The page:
Books and Movies Reviews

The american dream theme in death of a salesman

What is the American Dream? Some would say to be wealthy. Others would say the American Dream is being able to obtain and support a family. At times, people struggle to achieve the American Dream forced upon them. In Death of a Salesman Arthur Miller portrays the American Dream through symbols and the characters Willy and Biff Loman.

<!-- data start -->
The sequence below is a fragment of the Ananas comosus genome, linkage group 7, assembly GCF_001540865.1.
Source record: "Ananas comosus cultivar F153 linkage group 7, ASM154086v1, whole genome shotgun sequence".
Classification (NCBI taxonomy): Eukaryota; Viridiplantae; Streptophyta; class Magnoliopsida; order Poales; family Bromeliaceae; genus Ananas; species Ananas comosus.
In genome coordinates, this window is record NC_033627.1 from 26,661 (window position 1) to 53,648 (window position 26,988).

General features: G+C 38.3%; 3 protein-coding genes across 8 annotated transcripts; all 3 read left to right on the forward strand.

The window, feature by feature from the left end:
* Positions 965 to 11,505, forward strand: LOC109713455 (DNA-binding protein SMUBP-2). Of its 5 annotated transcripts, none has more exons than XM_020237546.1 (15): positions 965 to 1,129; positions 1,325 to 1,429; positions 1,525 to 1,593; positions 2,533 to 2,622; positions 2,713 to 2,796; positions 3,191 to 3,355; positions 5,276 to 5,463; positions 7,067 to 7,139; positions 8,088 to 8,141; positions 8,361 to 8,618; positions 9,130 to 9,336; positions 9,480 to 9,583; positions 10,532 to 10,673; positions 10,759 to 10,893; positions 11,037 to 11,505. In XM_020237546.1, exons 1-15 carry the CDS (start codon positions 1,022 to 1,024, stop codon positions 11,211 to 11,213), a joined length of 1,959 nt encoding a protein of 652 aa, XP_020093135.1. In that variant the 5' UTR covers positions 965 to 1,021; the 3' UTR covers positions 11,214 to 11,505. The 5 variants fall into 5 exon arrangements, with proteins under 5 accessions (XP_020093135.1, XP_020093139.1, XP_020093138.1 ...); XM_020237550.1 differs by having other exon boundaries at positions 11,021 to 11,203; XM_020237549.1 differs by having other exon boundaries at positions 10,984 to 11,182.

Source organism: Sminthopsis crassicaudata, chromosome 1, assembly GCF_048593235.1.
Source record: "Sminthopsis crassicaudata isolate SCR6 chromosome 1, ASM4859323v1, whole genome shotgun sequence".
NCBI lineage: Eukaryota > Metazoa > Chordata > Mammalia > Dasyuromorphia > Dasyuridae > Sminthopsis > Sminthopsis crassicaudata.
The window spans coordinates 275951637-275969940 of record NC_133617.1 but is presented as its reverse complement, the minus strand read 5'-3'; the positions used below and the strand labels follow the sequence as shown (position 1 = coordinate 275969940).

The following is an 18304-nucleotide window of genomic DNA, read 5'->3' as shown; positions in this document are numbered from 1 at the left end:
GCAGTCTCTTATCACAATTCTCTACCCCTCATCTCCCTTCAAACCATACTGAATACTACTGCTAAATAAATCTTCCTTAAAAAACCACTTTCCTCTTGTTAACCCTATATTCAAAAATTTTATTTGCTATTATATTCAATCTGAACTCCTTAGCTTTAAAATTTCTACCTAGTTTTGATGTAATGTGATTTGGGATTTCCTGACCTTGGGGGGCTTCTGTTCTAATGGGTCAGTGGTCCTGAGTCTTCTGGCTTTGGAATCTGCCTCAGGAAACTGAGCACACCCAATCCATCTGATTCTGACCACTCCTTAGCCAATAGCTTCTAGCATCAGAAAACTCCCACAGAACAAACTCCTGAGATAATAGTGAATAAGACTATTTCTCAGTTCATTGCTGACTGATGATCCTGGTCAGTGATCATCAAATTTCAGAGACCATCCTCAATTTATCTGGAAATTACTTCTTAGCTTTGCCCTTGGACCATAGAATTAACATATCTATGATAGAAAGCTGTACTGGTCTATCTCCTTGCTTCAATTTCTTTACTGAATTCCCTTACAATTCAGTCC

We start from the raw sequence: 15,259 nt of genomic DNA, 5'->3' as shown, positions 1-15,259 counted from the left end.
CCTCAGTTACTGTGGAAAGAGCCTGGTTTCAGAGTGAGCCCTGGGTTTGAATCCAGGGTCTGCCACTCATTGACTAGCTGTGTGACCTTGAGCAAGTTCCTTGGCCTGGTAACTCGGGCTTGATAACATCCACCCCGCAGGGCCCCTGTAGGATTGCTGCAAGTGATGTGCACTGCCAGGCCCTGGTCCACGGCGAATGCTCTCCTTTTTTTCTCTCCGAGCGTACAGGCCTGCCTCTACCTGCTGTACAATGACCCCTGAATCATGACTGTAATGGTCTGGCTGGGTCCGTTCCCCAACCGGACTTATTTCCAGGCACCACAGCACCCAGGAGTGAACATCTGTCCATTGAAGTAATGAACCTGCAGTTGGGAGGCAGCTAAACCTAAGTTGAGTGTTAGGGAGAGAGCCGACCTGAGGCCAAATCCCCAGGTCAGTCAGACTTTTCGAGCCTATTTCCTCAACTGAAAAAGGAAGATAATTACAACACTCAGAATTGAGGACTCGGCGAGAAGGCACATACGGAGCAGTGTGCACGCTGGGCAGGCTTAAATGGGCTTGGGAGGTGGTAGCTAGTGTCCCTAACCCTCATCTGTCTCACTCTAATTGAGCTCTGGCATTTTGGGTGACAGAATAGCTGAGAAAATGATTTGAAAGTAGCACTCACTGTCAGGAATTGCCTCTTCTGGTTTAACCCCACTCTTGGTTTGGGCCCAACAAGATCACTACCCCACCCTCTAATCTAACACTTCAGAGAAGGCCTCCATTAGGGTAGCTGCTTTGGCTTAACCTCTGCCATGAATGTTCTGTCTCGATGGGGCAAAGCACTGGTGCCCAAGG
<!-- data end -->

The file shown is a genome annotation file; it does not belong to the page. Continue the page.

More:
By using the different symbols seeds, diamonds, and the Loman house Miller presents the theme of the American Dream. Seeds symbolize Willy's desperate attempt to prove the worth of his toils as a father and salesman to achieve the American Dream. The seeds also symbolize Willy trying to leave something for his family. He says, "Nothing's planted. I don't have a thing in the ground."(Miller, Act 2; 96)Despite Willy's venture to nurture the seeds he fails to make them grow. This failed attempt parallels Willy's relationship with Biff. Willy blames himself because Biff hasn't done anything with his life. The seeds he plants are just like how he continually plants false hopes, both will die and never come to flourish (Murphy and Abbotson 4). Diamonds symbolize Willy's downfall as a salesman. While his brother Ben flourishes in wealth Willy struggles to put food on the table and pay bills. Ben states for the second time how he walked right into the jungle and came out rich four years later (Miller, Act 1; 36). Willy seems to regret not going with him and achieving financial security in order to have a part in the American dream. Willy worked hard until his death to try and get everything paid off, especially their house. Ironically it wasn't until after his death that his wife, Linda, made the last payment. The Loman's house is an important symbol of the gruesome work Willy went through to try and support his family. "It [the Loman home] is where he and his wife raised a family, that icon of the American way, and reached for the golden glitter o…

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